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@rodabod thanks for a really detailed response. Two follow-ups. You said you did part of the course at an accredited school. Does that mean you just contacted a school and asked them to teach you some practical skills, like using a lathe? 

A second question, about the lathe. Were you able to get by with just a standard small lathe, or did you also have to get a watchmaker’s lathe? I’ve seen pretty cheap microlathes new, but even used 8mm watchmaker’s lattes are topping $1000 Canadian, and I know nothing about the condition of, e.g. bearings. 

 

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Hi,

I attend a horology school which runs various classes every day, and they decided that they would run a weekly class to cover the BHI material which was covered by two tutors over two years. I don't think it would be easily possible to ask a similar institution to do something similar, if you could find such a thing. 

I just used an 8mm watchmakers lathe. If I were you, given your geographic location, I'd try to get an American WW-pattern lathe. They are usually built like tanks. An ER collet set from China which fits a standard 8mm drawbar expands what sizes of material you can mount if you are short on conventional collets. I reckon you could probably get a decent lathe for maybe around $300 US if you look around.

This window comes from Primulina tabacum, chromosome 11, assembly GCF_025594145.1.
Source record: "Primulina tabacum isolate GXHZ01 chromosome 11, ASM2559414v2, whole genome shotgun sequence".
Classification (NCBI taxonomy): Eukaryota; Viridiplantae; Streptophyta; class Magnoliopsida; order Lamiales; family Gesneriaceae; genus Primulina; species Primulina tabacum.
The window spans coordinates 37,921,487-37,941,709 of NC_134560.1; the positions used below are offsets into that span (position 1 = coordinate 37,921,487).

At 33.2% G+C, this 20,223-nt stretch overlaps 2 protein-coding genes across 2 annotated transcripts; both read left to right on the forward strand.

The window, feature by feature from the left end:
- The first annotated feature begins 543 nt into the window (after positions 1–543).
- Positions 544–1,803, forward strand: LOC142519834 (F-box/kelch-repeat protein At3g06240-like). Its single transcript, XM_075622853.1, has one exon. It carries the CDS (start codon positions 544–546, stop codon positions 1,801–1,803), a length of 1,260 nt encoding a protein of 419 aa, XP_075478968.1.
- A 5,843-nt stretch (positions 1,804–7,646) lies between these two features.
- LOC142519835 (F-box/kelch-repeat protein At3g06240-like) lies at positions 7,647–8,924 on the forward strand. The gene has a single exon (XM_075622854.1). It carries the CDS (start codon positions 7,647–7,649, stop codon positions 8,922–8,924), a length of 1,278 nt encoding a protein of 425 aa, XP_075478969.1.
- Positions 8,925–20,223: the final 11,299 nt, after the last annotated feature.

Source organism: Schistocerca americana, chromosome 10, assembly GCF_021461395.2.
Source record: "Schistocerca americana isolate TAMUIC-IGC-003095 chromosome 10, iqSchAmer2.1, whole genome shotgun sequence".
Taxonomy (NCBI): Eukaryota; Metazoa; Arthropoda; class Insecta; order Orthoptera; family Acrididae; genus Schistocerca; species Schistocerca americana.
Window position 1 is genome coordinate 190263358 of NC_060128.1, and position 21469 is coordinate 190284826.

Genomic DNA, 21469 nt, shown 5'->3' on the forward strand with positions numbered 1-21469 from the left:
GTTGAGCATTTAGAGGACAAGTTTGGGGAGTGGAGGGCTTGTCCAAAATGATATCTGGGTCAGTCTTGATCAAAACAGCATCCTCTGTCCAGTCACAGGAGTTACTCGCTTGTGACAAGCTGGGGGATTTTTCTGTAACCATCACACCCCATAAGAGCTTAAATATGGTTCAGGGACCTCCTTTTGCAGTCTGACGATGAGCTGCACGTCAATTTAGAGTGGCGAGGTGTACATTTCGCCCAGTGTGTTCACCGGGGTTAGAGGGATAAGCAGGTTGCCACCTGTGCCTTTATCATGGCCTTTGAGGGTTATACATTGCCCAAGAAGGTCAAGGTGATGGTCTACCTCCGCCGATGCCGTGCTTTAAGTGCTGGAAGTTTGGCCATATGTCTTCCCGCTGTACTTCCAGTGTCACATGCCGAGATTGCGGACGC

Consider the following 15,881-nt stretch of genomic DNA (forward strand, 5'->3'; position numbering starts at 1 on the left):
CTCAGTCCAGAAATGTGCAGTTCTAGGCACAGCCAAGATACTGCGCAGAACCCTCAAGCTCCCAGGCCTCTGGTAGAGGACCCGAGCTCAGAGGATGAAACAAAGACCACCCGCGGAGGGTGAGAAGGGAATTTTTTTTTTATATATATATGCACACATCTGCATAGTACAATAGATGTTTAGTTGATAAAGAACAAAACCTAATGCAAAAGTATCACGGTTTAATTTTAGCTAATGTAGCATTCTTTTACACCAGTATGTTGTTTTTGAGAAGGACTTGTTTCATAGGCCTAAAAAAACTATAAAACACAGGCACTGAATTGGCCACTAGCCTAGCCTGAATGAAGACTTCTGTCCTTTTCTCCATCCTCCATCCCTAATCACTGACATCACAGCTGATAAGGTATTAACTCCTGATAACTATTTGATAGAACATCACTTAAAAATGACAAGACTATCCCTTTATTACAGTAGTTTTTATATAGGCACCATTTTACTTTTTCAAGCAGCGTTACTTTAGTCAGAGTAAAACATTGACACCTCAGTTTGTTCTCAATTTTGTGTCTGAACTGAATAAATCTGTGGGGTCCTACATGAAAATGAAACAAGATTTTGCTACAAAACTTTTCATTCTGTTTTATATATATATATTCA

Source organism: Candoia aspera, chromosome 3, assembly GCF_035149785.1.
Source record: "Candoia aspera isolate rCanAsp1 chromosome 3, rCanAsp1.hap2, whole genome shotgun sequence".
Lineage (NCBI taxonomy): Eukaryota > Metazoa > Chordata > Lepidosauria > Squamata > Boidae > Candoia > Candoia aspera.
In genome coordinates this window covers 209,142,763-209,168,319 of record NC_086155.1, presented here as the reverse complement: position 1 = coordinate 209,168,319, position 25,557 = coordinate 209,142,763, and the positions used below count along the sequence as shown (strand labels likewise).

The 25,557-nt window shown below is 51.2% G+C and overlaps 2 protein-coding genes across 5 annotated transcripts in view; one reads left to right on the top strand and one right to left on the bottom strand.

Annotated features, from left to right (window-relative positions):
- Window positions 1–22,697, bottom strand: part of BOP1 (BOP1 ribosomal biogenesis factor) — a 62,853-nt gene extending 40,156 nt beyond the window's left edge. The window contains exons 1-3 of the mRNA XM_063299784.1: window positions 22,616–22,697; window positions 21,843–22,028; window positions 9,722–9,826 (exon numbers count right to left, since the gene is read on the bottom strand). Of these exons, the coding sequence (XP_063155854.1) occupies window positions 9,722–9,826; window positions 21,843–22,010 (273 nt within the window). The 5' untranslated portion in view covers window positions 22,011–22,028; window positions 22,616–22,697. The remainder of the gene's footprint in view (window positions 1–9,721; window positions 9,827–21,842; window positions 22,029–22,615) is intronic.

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Hey John,

I completed the technician's grade a few years back and worked my way through year 2 and 3. I've done final exams last year and only have the record of repairs left (not needed for year 1). I'm taking much longer with that since I have periods of being busy, and periods where I seem to lose all interest in watchmaking, until it flares up again. Self discipline has never been my strong suit -- even though I was pretty good at getting myself through the rest of the DLC. I'm in Singapore btw, where my hobby is seen as crazy/outlandish.

a) I used a tutor, and would recommend it. It was the only way to getting any kind of feedback on practical parts and theory for me, since I know nobody IRL who's into technical horology.

b) Very much, but no choice.

c) Yep. Benefited only as a personal accomplishment.

d) I'm lucky enough to have a spare room for a workshop, with equipment for horology, metalworking and electronics. All tools were painstakingly gathered over more than a decade.

e) Hard to say, it depends on what you want or expect, and on your personal situation. Prices have increased sharply since I started things. This is not a cheap hobby to begin with, if I look at my tooling 🙂

Take classes at Upton Hall for example. They sometimes have a class that I'd love to join, even though it costs like 400+ pounds for 3 days, etc. All moot anyway, since I can't just drop by..